BUFFALO, N.Y. -- U.S. Sen. Kirsten Gillibrand said hundreds of thousands of migrants showing up at the U.S. border is both dangerous and unmanageable.
"We need to have commonsense bipartisan solutions to fix the problem because there is a place for legal immigration and there is a place for us to take care of people seeking asylum and refuge," she said.
On Wednesday, she shared an example of bipartisan comprehensive immigration reform she is working on with Sen. Bill Cassidy, R-LA, to right-size the system and increase the amount of work visas for industries with labor needs like health care, agriculture, hospitality and tech.
"If we created an immigration system that you had to apply from country of origin which President Biden is trying to do right now and if you don't you're not eligible, match it with sponsors, you could create a much healthier legal immigration system so there would be less pressure of people coming to the border," she said.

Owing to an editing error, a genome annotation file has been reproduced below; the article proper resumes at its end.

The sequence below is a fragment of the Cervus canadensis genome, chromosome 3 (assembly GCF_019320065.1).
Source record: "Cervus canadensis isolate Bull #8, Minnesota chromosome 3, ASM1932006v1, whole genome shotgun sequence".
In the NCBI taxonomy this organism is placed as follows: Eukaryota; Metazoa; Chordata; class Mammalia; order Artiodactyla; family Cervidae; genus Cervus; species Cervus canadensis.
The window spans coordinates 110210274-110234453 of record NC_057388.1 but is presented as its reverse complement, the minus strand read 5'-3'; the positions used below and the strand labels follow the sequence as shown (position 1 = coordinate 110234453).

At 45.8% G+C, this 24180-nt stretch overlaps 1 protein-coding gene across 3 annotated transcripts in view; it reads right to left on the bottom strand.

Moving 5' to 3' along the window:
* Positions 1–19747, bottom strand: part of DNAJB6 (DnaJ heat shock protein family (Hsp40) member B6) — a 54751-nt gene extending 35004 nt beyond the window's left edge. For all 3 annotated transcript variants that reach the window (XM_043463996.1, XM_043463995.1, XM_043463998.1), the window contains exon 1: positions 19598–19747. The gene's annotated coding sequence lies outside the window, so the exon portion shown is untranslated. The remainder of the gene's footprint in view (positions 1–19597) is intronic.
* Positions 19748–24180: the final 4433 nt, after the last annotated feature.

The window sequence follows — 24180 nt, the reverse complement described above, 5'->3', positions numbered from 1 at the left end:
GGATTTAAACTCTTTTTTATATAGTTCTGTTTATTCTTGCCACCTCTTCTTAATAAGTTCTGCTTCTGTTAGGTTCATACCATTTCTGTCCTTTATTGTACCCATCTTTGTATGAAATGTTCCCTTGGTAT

In the meantime, the New York Democrat said she is working on plans to deal with asylum seekers already in the country. She said the permanent solution is a bill she's sponsoring that would authorize migrants to work 30 days after applying rather than the current 180 days.
"If they're here waiting for their asylum claim to be adjudicated, they should be working," Gillibrand said. "If they're working, they're earning a salary. They are able to pay for their own housing, their own food and their own shelter."
Gillibrand believes the president could expedite the work authorizations in the interim and has asked him to do so either through an executive or emergency order. The administration has appeared hesitant to act on similar requests from Gov. Kathy Hochul.
"There's no precedent for that so they have to figure out what can they do to expedite it under given law. Right now that 180 days is the big problem but I do think under emergency situations you can expedite thing and so I'm really just asking for an emergency declaration," she said.
Gillibrand said she and Senate Majority Leader Chuck Schumer were able to secure about $800 million in a fund to help with the crisis around the country, of which New York got about $140 million. She said they are asking for more resources.